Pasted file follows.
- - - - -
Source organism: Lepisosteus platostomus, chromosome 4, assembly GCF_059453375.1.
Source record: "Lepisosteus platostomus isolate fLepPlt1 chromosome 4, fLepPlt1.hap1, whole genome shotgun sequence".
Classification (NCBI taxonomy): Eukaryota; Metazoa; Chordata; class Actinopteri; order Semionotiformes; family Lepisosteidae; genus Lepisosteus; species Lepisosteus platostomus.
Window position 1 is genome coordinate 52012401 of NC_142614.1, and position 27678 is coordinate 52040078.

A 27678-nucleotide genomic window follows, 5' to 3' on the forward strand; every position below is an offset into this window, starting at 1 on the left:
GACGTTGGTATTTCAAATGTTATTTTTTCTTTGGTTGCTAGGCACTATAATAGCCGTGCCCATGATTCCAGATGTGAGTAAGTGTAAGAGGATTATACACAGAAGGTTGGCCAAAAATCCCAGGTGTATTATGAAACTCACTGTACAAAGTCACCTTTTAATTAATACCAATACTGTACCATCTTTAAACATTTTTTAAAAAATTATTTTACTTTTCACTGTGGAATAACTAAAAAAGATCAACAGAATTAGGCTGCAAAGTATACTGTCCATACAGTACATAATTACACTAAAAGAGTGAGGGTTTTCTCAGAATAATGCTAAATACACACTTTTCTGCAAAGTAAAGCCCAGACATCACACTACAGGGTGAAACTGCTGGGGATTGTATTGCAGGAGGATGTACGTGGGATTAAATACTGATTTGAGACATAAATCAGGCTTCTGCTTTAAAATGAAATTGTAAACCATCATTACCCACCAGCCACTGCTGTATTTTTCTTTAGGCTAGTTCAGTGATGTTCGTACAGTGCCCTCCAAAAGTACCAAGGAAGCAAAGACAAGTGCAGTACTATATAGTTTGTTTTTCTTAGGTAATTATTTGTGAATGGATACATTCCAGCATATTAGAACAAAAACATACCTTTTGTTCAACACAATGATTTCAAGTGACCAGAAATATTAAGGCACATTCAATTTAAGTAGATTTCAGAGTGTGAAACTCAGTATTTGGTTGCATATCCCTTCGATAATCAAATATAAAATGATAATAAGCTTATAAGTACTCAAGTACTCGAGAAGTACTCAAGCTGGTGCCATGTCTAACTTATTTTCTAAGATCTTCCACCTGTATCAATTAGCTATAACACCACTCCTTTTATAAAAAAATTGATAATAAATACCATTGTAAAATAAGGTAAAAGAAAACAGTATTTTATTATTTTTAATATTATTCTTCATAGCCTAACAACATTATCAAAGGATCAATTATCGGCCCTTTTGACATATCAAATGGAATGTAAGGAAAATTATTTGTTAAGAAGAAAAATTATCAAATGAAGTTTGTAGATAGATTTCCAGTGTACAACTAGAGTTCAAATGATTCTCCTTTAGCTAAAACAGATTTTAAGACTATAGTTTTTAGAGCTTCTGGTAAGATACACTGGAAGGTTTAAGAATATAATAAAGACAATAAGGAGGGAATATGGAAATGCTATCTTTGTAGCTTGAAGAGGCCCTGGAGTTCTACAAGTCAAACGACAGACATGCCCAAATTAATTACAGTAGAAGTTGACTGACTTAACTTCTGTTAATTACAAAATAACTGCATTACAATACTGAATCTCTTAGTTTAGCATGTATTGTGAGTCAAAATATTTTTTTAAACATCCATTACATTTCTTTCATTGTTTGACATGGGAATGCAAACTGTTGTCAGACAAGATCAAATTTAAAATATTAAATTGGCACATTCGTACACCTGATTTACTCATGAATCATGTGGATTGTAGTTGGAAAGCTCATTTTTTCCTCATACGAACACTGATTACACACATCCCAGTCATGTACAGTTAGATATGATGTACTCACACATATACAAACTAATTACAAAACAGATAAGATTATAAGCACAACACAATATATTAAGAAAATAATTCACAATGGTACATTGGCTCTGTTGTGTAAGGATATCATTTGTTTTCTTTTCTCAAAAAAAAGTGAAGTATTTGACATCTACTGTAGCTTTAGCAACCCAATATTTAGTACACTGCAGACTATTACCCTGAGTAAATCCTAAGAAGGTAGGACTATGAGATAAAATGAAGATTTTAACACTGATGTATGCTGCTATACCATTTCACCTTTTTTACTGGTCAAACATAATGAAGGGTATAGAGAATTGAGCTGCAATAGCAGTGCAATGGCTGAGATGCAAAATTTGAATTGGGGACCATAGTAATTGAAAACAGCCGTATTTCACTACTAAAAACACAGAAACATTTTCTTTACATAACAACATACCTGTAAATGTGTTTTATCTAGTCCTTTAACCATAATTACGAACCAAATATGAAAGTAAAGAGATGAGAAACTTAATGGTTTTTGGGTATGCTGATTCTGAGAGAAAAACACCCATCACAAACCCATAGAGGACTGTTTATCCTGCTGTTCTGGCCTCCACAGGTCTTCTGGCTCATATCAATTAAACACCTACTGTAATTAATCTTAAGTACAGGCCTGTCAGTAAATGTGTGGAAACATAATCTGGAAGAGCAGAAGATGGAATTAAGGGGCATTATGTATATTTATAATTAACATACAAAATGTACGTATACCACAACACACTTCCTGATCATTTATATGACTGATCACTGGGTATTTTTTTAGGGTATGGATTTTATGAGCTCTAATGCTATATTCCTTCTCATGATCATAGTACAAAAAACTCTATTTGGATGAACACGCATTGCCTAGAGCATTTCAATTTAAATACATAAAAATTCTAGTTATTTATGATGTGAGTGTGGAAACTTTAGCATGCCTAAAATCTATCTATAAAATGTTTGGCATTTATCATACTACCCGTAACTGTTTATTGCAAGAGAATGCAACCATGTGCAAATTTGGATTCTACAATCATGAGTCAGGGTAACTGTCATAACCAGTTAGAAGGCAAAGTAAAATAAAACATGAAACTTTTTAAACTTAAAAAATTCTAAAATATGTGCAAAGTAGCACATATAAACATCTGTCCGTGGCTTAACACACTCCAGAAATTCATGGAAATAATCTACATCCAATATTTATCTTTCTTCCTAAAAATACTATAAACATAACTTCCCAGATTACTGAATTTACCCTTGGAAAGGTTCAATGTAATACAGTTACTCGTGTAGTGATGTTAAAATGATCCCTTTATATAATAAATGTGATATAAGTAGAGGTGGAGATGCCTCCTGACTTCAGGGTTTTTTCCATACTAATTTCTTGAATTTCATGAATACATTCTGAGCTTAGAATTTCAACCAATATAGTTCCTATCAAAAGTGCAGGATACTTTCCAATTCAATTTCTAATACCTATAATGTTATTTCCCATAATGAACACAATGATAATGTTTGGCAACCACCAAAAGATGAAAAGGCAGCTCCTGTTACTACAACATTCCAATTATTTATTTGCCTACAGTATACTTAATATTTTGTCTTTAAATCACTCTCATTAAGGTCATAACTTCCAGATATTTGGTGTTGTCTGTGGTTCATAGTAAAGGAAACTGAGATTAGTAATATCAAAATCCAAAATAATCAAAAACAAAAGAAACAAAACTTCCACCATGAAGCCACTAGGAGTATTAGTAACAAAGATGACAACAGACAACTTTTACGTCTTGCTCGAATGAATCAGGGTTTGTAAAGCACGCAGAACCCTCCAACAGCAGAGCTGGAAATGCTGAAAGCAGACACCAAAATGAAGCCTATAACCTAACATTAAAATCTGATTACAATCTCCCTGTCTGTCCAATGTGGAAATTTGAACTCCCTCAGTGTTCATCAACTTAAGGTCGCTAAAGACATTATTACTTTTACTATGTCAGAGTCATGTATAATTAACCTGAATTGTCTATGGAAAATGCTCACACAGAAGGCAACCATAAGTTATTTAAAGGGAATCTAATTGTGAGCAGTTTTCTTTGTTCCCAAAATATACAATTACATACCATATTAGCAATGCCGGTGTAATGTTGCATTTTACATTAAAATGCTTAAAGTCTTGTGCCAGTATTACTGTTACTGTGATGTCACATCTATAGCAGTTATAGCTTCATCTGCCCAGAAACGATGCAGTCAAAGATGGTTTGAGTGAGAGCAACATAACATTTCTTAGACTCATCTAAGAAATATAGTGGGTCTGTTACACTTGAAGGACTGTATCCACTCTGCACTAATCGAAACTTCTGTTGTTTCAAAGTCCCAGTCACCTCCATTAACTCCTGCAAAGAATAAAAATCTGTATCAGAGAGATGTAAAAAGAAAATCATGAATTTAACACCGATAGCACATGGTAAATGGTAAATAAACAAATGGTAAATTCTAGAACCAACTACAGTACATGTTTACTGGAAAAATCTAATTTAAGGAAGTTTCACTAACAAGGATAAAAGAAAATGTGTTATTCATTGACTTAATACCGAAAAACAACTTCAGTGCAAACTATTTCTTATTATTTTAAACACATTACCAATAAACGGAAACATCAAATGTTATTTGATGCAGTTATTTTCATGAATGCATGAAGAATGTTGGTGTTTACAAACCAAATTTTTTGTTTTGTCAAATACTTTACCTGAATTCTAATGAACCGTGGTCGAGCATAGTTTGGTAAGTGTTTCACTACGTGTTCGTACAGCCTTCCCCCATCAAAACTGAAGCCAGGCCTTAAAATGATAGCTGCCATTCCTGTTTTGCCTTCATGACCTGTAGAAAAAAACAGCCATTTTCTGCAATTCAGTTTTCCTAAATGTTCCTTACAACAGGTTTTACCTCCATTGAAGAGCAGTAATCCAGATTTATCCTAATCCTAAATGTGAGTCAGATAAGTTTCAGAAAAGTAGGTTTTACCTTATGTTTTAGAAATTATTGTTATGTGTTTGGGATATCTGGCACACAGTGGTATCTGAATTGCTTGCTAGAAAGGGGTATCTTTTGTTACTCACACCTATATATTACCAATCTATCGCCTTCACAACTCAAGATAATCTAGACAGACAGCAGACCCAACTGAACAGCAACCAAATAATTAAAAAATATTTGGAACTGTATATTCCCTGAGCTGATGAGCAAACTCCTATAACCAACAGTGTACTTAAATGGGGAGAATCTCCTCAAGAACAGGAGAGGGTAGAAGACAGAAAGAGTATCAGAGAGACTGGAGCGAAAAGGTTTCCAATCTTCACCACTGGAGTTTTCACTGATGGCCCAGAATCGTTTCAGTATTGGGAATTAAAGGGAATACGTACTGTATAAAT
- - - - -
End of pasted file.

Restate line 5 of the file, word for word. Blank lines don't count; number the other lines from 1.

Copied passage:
A 27678-nucleotide genomic window follows, 5' to 3' on the forward strand; every position below is an offset into this window, starting at 1 on the left: